Poison Ivy or invasive vine issues?
We will remove the following from trees, buildings, fences, flowerbeds, etc.:
Poison Ivy FAQ's
How do you get poison ivy?
From touching the leaves, the vine or touching something that has touched it, like your clothes or your dog. Pulling on the vine or the roots without protection (even in the winter when there are no leaves on it) will cause an allergic reaction.
Using a weed-eater to remove poison ivy will result in spraying the oil on your legs, arms and/or face if not protected. If you are bare-legged and get scratches or splattered with sap from poison ivy, begin making plans for an emergency room visit.
There are more unusual ways to get it, like breathing smoke from firewood burning with poison ivy on it. You will most likely end up in the hospital.
Some people appear to be immune, others become immune. However, you can gain or lose immunity, so don't assume you can't get it.
Within an hour or so you should rinse with lots of cold water - like with a garden hose. Hot water will open your pores and let the oil in. Taking a shower could be a disaster. For up to about 6 hours washing with alcohol may still help remove the oil, but many say that after about 30 minutes the oil has soaked in and you can't remove it. The next day is really too late. Check with your doctor to see if early treatment can prevent the rash from spreading before it causes some major discomfort.
At first you get a slight itchy spot, which gets worse and worse. It can be a small itchy area that will annoy you, or it can cover your whole body with giant red sores that will drive you nuts.
What can you do once the itching starts?
Not too much without seeing a doctor. Drugstore remedies may help, but for severe cases you will have to see a doctor for a heavy duty remedy.
Is it contagious?
Once you have the rash, the oil has been absorbed and you probably can't spread it to others or elsewhere on yourself. If you get big blisters filled with liquid, it is mostly water and will not spread the rash even if they break.
What causes the rash?
The oil in the leaves, vines, and roots called Urushiol, causes an allergic reaction after the first sensitizing exposure. That's why tearing out the vine is so dangerous - it releases lots of Urushiol.
Are there 2 types of poison ivy?
Technically there is the climbing variety (toxicodendron radicans) and the nonclimbing (toxicodendron rydbergii) or Rydberg's poison ivy. But since they interbreed, they look very similar and sometimes grow in the same places. They will give you the same rash.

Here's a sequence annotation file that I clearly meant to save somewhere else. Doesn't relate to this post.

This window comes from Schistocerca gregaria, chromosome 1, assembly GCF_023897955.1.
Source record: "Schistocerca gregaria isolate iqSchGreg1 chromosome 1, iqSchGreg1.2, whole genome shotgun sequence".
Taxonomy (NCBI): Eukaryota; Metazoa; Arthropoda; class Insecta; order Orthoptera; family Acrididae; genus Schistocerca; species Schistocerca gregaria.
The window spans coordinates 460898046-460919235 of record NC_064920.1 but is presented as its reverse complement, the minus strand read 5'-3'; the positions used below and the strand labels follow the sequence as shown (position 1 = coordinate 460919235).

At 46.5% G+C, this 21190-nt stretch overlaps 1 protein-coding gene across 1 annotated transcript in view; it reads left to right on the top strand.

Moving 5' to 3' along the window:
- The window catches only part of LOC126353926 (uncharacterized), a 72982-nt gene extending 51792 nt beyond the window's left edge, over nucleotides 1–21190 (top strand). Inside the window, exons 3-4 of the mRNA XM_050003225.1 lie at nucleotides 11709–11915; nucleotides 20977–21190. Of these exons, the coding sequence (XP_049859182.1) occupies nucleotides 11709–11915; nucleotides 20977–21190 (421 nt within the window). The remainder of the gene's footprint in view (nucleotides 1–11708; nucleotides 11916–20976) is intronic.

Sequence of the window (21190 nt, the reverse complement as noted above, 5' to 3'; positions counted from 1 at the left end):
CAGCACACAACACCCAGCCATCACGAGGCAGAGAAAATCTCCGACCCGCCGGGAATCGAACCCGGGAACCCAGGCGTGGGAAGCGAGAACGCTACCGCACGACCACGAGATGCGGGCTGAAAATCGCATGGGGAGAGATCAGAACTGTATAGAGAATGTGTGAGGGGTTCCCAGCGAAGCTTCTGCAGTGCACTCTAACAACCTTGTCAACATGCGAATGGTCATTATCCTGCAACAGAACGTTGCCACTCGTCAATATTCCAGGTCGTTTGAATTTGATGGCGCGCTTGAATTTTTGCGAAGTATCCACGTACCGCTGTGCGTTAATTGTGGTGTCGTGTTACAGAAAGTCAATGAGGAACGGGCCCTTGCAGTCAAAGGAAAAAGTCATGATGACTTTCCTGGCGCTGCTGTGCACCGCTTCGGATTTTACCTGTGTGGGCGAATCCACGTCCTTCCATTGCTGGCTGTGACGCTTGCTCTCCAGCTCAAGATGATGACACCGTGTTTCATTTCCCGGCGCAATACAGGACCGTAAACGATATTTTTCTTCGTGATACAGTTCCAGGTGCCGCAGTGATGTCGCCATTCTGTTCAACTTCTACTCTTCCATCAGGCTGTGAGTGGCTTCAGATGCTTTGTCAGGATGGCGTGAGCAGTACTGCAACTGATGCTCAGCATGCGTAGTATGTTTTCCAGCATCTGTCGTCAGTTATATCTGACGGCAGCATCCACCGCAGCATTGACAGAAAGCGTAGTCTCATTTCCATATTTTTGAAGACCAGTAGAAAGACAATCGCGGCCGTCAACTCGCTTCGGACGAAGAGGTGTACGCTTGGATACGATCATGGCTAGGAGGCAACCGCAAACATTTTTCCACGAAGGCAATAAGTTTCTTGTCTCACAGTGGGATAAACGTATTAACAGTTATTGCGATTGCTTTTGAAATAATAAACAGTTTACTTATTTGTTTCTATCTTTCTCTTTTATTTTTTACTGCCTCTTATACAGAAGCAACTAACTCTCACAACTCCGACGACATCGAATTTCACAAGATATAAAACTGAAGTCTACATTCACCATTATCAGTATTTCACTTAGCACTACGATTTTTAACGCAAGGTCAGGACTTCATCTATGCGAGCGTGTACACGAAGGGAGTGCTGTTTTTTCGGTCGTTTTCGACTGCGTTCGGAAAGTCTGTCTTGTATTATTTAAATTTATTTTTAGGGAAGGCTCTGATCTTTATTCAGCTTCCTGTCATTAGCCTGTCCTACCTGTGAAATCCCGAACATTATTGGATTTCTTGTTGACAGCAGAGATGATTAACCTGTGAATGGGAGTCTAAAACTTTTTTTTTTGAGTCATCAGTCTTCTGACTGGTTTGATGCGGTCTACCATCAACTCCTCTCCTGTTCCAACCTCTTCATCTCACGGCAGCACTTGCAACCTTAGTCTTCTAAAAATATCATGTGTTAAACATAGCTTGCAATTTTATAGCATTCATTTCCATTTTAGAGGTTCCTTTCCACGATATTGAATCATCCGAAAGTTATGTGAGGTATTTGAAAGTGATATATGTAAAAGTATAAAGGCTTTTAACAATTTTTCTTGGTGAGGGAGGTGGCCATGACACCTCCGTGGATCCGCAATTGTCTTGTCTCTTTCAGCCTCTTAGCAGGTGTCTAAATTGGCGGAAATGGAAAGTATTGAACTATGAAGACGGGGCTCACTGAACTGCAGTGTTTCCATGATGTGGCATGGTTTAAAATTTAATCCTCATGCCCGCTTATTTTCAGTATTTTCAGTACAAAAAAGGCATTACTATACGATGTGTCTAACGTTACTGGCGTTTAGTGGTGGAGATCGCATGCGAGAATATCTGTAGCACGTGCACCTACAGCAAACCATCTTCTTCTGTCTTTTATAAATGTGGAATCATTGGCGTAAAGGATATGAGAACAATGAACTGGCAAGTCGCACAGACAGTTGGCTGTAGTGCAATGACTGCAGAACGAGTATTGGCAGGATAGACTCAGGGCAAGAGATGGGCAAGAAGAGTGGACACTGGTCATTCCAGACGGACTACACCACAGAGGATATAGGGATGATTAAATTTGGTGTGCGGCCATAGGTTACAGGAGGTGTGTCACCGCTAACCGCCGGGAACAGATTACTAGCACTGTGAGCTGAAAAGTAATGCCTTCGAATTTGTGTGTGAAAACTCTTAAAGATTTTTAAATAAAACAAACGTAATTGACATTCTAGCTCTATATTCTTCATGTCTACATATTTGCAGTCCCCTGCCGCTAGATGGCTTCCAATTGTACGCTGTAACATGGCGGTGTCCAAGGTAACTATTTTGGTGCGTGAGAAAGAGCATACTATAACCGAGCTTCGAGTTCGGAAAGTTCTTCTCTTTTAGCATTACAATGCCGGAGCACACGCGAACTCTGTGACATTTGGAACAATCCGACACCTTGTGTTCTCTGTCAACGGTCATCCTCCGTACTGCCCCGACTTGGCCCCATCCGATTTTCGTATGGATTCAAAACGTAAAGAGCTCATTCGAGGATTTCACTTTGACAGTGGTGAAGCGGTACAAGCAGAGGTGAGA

Where does it grow?
Everywhere in the US and southern Canada except the far west, deserts and at high altitudes. In the west they have poison oak, which is very similar. Both love roadsides and edges of fields. Poison Ivy usually grows in areas that are rarely disturbed, such as wooded or shaded areas. You can find them in your bedding areas, at the base of your plants/shrubs, in areas where there are other vines or ivy and will grow along fences, down spouts and the exterior walls of your home. During the summer months when the leaves are green, they will blend in with leaves from nearby trees/shrubs and can easily go undetected. Poison ivy will also grow in full sun.
Are there any good Poison Ivy links?
The best web source of information is the Poison Ivy, Oak and Sumac Information Center. For medical advice, try:
The American Academy of Dermatology Poison Ivy Page: A site with advice on getting rid of poison ivy. (Put together by the University of Oklahoma Police Dept) A good site from the Canadian Department of Agriculture.
How do you get rid of poison ivy?
This is the most commonly asked question, and not easy to answer.
You can rip it out by the roots but it will most likely grow back if your adjoining neighbor has it. The roots can travel great lengths just below the surface and will split into several different directions. So when you think you've removed all of it, don't be surprised if you see it sprout up in another area. Burning it is not recommended because the smoke can get in your lungs and make you sick. Be very careful about mowing it. When you grind up the leaves, it can spew the oil into the air and can sometimes make matters worse. Poison can survive many conditions and can start to germinate from a small piece of root thrown from your mower. You might be able to cover the ground vines with black plastic until it dies but you'll need to plant something else right away or it will come roaring back. You can spray it with a broad-leaf herbicide, but you risk killing lots of other plants. There are many cases where the chemical wears off before getting to the roots. Most counties in America have a listing for your area that can give you advice about how to handle it in your particular situation.
What's good about Poison Ivy?
Poison ivy does have its good points:
- It feeds wild birds and animals that eat it without ill effects.
- It holds the earth very well against erosion near the ocean.
- Native Americans had medical uses for it. We probably won't know enough about it to know what its true value is for nature or human.